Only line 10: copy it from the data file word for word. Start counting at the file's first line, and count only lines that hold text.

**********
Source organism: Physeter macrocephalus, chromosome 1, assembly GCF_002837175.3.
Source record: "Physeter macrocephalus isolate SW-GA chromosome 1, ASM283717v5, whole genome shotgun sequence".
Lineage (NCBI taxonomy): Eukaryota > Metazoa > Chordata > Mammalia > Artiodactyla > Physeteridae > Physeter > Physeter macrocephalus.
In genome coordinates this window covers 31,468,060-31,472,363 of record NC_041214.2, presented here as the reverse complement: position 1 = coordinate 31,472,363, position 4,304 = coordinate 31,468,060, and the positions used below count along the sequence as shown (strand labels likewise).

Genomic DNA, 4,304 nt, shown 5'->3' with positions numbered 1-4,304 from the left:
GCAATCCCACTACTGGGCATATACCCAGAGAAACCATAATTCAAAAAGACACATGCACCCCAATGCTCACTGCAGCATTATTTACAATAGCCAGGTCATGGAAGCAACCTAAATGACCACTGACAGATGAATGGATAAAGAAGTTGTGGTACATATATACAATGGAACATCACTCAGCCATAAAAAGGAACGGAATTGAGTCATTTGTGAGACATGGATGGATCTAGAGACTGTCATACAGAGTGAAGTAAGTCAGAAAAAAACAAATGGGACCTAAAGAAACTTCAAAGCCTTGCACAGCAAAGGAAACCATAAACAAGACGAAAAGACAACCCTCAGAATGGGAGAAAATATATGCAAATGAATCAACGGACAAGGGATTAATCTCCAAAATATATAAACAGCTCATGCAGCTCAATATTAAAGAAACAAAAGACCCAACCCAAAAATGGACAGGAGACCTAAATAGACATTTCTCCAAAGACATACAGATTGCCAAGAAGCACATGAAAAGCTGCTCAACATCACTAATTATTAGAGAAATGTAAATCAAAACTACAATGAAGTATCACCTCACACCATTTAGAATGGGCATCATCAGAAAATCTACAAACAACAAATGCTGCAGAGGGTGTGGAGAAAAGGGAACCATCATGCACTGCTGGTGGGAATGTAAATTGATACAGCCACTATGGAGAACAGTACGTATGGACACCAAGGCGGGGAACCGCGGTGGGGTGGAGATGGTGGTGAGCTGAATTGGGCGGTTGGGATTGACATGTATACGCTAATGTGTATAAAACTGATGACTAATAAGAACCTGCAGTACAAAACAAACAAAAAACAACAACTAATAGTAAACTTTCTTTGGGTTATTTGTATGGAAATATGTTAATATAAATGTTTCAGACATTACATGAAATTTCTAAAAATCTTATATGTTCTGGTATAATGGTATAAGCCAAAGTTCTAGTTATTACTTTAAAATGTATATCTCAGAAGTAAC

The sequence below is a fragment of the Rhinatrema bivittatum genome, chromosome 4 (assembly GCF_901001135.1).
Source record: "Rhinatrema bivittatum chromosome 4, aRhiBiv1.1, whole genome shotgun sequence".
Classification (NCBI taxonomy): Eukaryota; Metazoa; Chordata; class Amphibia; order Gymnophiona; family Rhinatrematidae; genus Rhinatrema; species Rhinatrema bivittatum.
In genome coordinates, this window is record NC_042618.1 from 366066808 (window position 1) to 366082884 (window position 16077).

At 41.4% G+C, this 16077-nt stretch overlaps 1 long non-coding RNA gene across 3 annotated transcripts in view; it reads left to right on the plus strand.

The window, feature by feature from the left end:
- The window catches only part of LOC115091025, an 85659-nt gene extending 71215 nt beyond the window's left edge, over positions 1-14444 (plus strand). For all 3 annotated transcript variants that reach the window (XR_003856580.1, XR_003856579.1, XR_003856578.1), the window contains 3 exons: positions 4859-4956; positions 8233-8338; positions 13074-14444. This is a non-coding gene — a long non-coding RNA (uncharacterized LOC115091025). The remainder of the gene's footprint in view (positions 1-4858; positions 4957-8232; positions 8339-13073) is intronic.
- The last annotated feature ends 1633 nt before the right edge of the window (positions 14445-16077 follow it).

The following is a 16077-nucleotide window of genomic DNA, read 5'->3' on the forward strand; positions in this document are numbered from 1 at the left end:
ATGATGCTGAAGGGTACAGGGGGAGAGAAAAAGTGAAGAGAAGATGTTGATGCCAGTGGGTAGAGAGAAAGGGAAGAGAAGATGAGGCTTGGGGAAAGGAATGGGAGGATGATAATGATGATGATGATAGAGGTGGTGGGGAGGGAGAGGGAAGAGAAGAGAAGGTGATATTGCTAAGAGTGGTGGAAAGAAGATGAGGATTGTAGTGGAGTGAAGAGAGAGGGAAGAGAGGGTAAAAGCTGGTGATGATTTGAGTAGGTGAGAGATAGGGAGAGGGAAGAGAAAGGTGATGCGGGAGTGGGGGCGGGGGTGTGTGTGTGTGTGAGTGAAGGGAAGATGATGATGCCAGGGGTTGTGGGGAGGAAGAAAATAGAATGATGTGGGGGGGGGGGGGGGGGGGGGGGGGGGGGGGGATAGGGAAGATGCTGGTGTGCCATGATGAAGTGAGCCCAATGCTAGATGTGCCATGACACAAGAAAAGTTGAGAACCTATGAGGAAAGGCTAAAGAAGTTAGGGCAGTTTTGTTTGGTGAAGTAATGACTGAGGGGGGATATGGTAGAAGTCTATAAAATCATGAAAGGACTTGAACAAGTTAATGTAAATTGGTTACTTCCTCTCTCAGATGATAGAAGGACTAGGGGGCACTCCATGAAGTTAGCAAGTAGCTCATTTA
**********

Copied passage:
In genome coordinates, this window is record NC_042618.1 from 366066808 (window position 1) to 366082884 (window position 16077).